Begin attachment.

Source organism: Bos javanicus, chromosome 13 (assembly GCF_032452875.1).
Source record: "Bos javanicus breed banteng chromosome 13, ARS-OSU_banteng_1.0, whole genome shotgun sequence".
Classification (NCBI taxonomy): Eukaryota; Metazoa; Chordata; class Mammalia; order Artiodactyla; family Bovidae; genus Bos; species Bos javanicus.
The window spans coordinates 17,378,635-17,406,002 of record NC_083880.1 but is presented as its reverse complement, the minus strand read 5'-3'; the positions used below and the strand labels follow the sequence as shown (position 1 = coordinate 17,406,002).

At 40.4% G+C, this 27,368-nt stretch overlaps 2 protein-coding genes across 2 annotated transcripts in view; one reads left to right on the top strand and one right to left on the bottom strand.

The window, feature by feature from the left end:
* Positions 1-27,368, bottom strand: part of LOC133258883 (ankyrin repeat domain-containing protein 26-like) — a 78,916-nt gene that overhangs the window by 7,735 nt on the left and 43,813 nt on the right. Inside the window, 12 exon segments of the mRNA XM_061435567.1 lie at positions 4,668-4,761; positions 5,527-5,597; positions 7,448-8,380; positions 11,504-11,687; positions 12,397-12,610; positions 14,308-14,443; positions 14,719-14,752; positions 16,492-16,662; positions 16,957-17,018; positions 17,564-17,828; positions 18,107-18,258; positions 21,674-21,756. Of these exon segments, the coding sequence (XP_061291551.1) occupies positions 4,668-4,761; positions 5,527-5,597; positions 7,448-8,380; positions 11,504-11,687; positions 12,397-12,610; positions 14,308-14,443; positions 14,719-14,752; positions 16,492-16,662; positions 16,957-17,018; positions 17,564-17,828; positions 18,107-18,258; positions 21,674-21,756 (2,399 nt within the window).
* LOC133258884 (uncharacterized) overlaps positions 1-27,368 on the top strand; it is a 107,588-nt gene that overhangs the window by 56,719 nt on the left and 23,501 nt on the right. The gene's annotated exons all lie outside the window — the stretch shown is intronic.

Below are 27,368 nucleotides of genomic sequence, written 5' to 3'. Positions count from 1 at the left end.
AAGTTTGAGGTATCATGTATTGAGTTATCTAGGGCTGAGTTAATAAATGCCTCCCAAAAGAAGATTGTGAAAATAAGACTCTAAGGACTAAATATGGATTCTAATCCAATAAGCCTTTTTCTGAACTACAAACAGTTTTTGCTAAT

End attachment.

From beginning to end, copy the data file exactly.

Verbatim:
Source organism: Bos javanicus, chromosome 13 (assembly GCF_032452875.1).
Source record: "Bos javanicus breed banteng chromosome 13, ARS-OSU_banteng_1.0, whole genome shotgun sequence".
Classification (NCBI taxonomy): Eukaryota; Metazoa; Chordata; class Mammalia; order Artiodactyla; family Bovidae; genus Bos; species Bos javanicus.
The window spans coordinates 17,378,635-17,406,002 of record NC_083880.1 but is presented as its reverse complement, the minus strand read 5'-3'; the positions used below and the strand labels follow the sequence as shown (position 1 = coordinate 17,406,002).

At 40.4% G+C, this 27,368-nt stretch overlaps 2 protein-coding genes across 2 annotated transcripts in view; one reads left to right on the top strand and one right to left on the bottom strand.

The window, feature by feature from the left end:
* Positions 1-27,368, bottom strand: part of LOC133258883 (ankyrin repeat domain-containing protein 26-like) — a 78,916-nt gene that overhangs the window by 7,735 nt on the left and 43,813 nt on the right. Inside the window, 12 exon segments of the mRNA XM_061435567.1 lie at positions 4,668-4,761; positions 5,527-5,597; positions 7,448-8,380; positions 11,504-11,687; positions 12,397-12,610; positions 14,308-14,443; positions 14,719-14,752; positions 16,492-16,662; positions 16,957-17,018; positions 17,564-17,828; positions 18,107-18,258; positions 21,674-21,756. Of these exon segments, the coding sequence (XP_061291551.1) occupies positions 4,668-4,761; positions 5,527-5,597; positions 7,448-8,380; positions 11,504-11,687; positions 12,397-12,610; positions 14,308-14,443; positions 14,719-14,752; positions 16,492-16,662; positions 16,957-17,018; positions 17,564-17,828; positions 18,107-18,258; positions 21,674-21,756 (2,399 nt within the window).
* LOC133258884 (uncharacterized) overlaps positions 1-27,368 on the top strand; it is a 107,588-nt gene that overhangs the window by 56,719 nt on the left and 23,501 nt on the right. The gene's annotated exons all lie outside the window — the stretch shown is intronic.

Below are 27,368 nucleotides of genomic sequence, written 5' to 3'. Positions count from 1 at the left end.
AAGTTTGAGGTATCATGTATTGAGTTATCTAGGGCTGAGTTAATAAATGCCTCCCAAAAGAAGATTGTGAAAATAAGACTCTAAGGACTAAATATGGATTCTAATCCAATAAGCCTTTTTCTGAACTACAAACAGTTTTTGCTAAT